He focuses initially on the housing benefit bill, which he accepts is ‘too high and we have got to look at ways to bring it down’. This was a bone of contention for Byrne and his team when the government was taking its own benefit cuts through the House of Commons: initially Labour supported the £26,000 overall benefits cap for workless families, but then the party changed its position to fight it, and has voted against the cap on numerous occasions since. But Byrne still takes a tough line on the idea of a cap:
‘The flip side of being better off in work is a benefits cap, now we think that if that is done in the right way, it makes sense. It would require some people to move, we can’t be starry eyed about that.’
Moving people from their communities won’t be something everyone in the Labour party is happy about: its policy review chief Jon Cruddas has voiced his own opposition to the idea, for instance. But the Labour cap would be split in two, with a higher rate paid for those living in London to reflect the higher cost of living in the capital. But he doesn’t plan to regionalise other benefits than those paid to cover housing costs.
Other tough stances the shadow work and pensions secretary takes include on conditionality, with plans to dock benefit payments for those under 25 who turn down a job because ‘there is no life on welfare’. But he believes that the way to cut benefits ‘is by pushing people, not into a corner, but into a job’.
That’s the stick, so where’s the carrot? The various working groups looking at the party’s welfare policy won’t report back until next year, but there are strong hints that Labour could well introduce some sort of contributory principle, and that idea has come from the research Byrne has conducted into why so many voters deserted Labour in 2010.
‘I presented to Cabinet in March 2010 the analysis that we had done in the Treasury on living standards that revealed this problem for the first time, and so I saw from January through to March 2010 that this was going to hit us like a train and sure enough it did. When you look at the seats that we lost, sure enough the squeezed middle had the balance of power then. That’s why I think we lost in 2010.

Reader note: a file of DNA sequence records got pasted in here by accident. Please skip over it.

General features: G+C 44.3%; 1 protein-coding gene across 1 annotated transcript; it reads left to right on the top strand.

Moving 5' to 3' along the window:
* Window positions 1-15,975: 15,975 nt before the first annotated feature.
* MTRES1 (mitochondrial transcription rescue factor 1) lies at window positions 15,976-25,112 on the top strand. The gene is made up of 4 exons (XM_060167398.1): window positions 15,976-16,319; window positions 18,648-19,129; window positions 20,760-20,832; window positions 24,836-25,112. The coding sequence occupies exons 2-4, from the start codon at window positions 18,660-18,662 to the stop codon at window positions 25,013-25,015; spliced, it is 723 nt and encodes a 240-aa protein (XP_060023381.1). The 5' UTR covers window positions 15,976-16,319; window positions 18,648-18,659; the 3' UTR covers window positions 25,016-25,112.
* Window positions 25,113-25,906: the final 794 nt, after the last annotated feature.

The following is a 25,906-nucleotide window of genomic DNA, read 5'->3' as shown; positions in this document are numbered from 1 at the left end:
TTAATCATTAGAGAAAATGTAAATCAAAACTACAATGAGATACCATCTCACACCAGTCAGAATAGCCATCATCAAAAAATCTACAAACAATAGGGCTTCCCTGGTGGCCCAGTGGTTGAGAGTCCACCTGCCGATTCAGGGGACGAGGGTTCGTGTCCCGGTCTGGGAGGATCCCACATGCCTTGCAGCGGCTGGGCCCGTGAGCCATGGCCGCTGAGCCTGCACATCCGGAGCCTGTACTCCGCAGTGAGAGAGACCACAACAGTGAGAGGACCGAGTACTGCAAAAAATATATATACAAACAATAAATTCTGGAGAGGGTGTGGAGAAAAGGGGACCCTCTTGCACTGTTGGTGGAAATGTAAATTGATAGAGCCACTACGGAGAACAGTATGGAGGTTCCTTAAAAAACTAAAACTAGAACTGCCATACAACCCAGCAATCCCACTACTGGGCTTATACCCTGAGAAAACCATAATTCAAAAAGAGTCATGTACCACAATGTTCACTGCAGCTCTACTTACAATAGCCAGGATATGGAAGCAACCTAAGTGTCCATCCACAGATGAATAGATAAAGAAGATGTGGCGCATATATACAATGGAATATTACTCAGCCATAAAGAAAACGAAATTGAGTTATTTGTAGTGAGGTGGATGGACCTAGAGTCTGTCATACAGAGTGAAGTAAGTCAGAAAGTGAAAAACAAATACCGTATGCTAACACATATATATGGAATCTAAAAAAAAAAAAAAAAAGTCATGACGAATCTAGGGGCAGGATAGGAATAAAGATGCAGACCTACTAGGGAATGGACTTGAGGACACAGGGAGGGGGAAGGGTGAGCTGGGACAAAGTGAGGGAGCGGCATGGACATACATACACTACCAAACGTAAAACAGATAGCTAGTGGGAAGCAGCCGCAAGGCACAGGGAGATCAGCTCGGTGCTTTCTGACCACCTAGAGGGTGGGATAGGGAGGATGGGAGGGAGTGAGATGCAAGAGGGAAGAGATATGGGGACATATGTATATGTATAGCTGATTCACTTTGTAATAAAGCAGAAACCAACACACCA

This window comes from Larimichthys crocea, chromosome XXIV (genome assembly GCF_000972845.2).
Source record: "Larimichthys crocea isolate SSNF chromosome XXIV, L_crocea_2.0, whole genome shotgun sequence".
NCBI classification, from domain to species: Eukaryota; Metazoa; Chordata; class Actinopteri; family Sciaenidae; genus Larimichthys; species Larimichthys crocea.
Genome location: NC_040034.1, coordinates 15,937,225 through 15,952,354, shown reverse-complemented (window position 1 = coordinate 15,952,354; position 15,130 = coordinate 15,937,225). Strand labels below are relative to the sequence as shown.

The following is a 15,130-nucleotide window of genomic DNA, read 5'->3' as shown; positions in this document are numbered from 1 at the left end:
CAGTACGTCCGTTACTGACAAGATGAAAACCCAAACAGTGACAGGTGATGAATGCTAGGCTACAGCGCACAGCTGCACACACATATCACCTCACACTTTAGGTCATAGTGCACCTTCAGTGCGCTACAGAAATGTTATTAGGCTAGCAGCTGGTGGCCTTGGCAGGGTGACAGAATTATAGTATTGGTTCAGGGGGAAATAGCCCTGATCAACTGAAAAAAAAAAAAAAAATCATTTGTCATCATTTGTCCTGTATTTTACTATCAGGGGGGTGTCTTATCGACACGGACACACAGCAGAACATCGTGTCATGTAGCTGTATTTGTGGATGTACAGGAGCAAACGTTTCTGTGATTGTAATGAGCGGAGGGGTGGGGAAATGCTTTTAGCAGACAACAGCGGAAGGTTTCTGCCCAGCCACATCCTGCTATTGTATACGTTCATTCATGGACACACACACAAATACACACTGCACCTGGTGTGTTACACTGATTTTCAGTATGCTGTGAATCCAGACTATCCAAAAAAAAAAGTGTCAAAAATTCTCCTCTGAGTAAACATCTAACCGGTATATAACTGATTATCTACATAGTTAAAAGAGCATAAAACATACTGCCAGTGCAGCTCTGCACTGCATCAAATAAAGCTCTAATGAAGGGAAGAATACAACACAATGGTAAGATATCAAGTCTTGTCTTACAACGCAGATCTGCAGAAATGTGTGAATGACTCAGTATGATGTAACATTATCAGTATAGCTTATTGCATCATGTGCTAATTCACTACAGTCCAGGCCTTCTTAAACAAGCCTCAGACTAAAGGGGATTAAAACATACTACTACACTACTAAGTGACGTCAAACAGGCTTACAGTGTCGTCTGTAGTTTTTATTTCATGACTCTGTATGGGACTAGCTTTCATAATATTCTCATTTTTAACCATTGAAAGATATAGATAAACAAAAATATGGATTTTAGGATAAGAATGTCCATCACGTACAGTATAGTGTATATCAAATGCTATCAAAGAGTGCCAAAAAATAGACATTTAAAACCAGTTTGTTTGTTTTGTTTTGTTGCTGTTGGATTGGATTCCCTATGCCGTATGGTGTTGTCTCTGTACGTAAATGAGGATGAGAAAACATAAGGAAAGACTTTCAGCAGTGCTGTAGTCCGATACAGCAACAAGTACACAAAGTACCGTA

‘The numbers were pretty stark and the truth was it was too late to do anything about it. But what was going on: living standards were under pressure and that was fuelling pressure on social security because thousands of people in Britain, working people, felt they were paying a load of money into the system and getting very little back out again and that is because the world has changed a great deal.
‘That means people need different things from the welfare state, they need childcare, they need help with retraining, they need social housing, they need better protection on private pensions, they need social care, and working people don’t feel they get those things back out of welfare in spite of what they put in.’
He describes the balance in terms of what someone puts in and gets out of the welfare system as ‘completely out of whack’: ‘That’s why we will put the something for something back into social security, we’ve got to forge a new deal for working people that means they get back out things they need to get on in life.’
Although he won’t go into detail, all this suggests that Byrne’s final report on welfare policy for Labour will cause more than a few ripples in his party. Indeed, he breaks from his rather serious demeanour to laugh at some length when I ask whether it will contain some home truths for Labour. He does admit that this is the ‘hardest job I’ve ever had’, which is quite something from a man who worked on immigration under John Reid, on reorganising Number 10 under Gordon Brown, and deficit reduction with Alistair Darling. But he insists that he has the support of his local party on this, and that critics won’t deter him.
‘Some on the left say to me: it’s not your job to think up policy, it’s just your job to oppose. Well, actually, I think it’s my job to do both, and I’m determined to do both.’